Mack & Mabel, Manchester Opera House – Review

Mack & Mabel is currently showing at Manchester’s Opera House and I was lucky enough to be invited to the press night on Tuesday. I love musicals and I love movies. This show is a musical about movies, so I was expecting great things – and let me tell you, it did not disappoint!

Throwing this out there straight away: it was BRILLIANT! A triumph! Go see it! Go book your tickets and then come back and finish reading this.

I’m finding this very difficult to write because the show as a whole just makes me sigh and shake my head and murmur out, exasperated, ‘It was so good!’

I’m going to break it down into manageable chunks so I can get it all out and finish this review.

First thing I need to mention is how, throughout the whole show, the orchestra was playing high up at the top of the stage and they brought to life every number. They hit me right in the feels when they needed to and put a huge smile on my face when they needed to. Jerry Herman’s musical creation was incredible and when the focus was only on their playing, they were delightful to watch and just enjoy.

The show started with this glorious music. My head was bobbing from side to side, and when I realised I didn’t stop myself because I was loving it.

Michael Ball entered stage right and dominated straight away with opener ‘Movies Were Movies’. I’ve never seen Michael Ball onstage before, I just knew that he’s a LEGEND and I’m so glad I lost my Ball virginity (refrain from jokes please) with Mack & Mabel.

Ball was great. He made me laugh, made me smile, made me want to elbow Mabel out of the way and let him sweet talk me – but most of all what really gripped me was his ability to make me think that he’s an absolute bastard who needs to shut his mouth while I clobber him with a wet fish! I want to be his friend.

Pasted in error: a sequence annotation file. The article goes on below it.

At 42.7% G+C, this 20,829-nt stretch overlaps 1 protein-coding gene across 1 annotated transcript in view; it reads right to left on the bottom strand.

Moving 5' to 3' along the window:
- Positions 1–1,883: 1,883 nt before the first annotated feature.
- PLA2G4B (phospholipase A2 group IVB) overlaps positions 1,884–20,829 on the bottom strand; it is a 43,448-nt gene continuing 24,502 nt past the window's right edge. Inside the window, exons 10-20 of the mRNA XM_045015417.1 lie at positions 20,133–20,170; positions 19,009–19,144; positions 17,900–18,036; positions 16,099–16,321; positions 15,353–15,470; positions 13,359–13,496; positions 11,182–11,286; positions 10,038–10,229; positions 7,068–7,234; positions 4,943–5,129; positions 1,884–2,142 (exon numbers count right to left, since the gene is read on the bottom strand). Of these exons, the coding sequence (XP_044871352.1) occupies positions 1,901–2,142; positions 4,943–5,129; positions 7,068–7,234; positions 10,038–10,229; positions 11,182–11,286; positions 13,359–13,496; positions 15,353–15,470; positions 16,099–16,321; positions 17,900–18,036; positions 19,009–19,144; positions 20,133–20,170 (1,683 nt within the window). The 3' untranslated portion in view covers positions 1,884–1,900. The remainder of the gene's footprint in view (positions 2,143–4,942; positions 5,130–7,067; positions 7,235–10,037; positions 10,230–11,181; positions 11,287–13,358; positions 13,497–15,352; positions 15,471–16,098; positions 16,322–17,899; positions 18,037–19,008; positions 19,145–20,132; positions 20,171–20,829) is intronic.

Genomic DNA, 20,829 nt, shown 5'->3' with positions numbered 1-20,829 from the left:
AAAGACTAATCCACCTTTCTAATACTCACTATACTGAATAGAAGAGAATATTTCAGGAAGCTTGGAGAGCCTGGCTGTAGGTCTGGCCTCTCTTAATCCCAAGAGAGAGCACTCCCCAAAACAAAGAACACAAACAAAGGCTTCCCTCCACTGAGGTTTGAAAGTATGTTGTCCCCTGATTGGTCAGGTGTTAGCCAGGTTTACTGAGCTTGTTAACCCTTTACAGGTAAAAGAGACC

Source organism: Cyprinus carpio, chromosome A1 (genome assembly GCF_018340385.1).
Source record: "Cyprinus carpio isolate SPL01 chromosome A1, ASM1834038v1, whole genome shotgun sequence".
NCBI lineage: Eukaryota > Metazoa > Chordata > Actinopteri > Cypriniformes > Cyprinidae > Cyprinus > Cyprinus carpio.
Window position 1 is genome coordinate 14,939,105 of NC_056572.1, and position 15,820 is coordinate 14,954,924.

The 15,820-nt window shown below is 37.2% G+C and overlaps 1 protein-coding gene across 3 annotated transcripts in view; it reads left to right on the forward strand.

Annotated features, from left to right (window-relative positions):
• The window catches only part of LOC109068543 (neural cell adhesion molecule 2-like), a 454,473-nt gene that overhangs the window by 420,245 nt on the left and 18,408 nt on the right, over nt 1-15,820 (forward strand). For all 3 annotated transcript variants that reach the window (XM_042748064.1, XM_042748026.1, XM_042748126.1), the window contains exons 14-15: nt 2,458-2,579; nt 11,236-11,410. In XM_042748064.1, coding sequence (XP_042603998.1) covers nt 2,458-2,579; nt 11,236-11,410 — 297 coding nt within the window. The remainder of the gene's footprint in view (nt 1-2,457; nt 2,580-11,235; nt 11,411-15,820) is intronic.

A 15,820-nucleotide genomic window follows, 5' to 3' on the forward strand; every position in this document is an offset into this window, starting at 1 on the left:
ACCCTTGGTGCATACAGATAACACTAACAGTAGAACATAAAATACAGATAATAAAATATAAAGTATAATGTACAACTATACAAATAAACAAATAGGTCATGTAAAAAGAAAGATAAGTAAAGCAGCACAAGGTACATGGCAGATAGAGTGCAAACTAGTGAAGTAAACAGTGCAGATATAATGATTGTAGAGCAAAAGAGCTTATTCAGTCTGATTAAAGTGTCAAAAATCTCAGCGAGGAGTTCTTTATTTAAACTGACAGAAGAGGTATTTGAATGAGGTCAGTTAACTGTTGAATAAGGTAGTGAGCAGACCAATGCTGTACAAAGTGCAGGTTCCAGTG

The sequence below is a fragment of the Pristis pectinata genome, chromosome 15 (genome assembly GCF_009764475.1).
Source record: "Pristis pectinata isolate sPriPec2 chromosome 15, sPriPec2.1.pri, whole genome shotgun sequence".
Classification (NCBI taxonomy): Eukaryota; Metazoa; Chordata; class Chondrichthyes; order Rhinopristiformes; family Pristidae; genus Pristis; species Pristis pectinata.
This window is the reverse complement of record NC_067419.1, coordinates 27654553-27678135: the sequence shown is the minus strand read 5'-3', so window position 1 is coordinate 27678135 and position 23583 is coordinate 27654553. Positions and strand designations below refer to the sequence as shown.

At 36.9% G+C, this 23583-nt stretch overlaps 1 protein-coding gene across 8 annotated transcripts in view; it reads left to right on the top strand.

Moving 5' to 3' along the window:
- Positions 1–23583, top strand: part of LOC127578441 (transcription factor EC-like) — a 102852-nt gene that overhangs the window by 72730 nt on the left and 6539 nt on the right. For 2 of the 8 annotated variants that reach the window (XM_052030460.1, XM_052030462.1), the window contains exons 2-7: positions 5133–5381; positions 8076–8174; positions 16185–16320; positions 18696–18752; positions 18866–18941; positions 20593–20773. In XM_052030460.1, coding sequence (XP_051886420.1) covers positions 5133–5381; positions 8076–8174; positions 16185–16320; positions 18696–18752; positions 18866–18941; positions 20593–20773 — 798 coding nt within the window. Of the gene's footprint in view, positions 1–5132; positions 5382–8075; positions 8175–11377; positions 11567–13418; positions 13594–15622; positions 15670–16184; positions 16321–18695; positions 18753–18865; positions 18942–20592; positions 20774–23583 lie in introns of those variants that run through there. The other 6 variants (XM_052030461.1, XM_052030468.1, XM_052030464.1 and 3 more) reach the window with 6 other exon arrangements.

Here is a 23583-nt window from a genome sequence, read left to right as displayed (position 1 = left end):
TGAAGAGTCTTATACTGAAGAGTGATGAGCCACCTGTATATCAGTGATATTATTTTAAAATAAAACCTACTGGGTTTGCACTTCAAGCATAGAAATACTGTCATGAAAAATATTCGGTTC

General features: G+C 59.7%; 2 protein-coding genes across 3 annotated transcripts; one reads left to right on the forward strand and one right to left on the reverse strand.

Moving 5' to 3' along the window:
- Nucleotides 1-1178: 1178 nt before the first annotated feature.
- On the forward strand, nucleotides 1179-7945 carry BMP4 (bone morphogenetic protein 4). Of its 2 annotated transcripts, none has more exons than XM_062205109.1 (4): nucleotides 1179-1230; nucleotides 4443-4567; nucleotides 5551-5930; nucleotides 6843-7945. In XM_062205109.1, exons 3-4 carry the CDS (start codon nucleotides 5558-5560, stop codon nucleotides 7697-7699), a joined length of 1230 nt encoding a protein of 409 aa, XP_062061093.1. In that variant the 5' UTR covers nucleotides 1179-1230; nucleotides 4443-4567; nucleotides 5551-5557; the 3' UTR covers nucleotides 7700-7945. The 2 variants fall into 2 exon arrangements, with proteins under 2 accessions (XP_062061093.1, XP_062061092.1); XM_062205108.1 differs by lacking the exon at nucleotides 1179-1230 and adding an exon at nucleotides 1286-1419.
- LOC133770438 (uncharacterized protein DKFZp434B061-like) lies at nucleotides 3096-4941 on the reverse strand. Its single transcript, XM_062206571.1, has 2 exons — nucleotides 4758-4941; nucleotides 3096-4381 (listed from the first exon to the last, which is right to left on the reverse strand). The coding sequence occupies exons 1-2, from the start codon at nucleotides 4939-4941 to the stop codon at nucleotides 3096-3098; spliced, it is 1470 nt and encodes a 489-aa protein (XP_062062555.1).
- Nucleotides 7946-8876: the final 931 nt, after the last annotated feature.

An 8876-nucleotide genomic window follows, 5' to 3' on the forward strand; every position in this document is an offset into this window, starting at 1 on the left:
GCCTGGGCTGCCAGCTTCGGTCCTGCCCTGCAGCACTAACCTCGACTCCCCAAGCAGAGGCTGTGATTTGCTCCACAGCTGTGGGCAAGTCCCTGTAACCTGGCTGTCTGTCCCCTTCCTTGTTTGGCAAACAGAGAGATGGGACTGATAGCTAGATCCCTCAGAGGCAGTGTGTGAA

Opposite Ball was Rebecca Lachance, stepping into the glitzy shoes of Mabel Normand. She plays a humble sandwich delivery girl, plucked from obscurity and made into a star because of her natural slapstick ability. Her transformation from sassy, no-nonsense movie star to washed up coke mess was incredible. Her voice filled the entire theatre. Everyone felt it and was touched by it.

Remember in my Annie review how I mentioned about my high point being the NYC number because of the high-waisted sailor costumes for the ensemble? Well, that number was blown away by ‘Hundreds of Girls’. Every single male member of the ensemble had on a skintight 20s striped beach bathing suit whilst rolling about on giant yoga balls and throwing around the also deliciously clad female ensemble members. I don’t actually remember the song, but the scene is something I’ll never forget. I needed a cold shower during the interval.

That does take me onto the visuals, though. Holy shit! Can we just? I’m a super fan of early 20th-century fashion. Sequins, tassels, sweater vests, braces, pork pie hats, spats… The lot! I’ve never seen as many sweater vests in my life, and I’ve never felt happier. Robert Jones, Mr. Costume Designer, I tip my hat to you. Wonderful job! And your sets as well! I was particularly impressed at the back of your observation car in the train. The backdrop was really cleverly done.

Okay, so onto my MVP… This woman got me right from the beginning when she was told to step it up by Mack – and oh, she stepped it up! Anna-Jane Casey, I bow down to you. Lottie Ames was my favourite character and it was because of Anna-Jane. All of the sass, the attitude, the booty shaking and shimmying during ‘Tap Your Troubles Away’. Everything. Her attitude did it for me. I could feel the dedication to her role. She sparkled for me.

I’m not usually a fan of gratuitous swearing, even though I swear gratuitously, but when she sang the word ‘bastards’ in ‘Big Time’ I was living! Sat in my seat ‘yaaaaaaaaasss’-ing and everything.

In conclusion, Mack & Mabel was and is brilliant, and it’s not a show I’ll forget any time soon. I think I’m going to go again.

Tickets are available on the ATG website.

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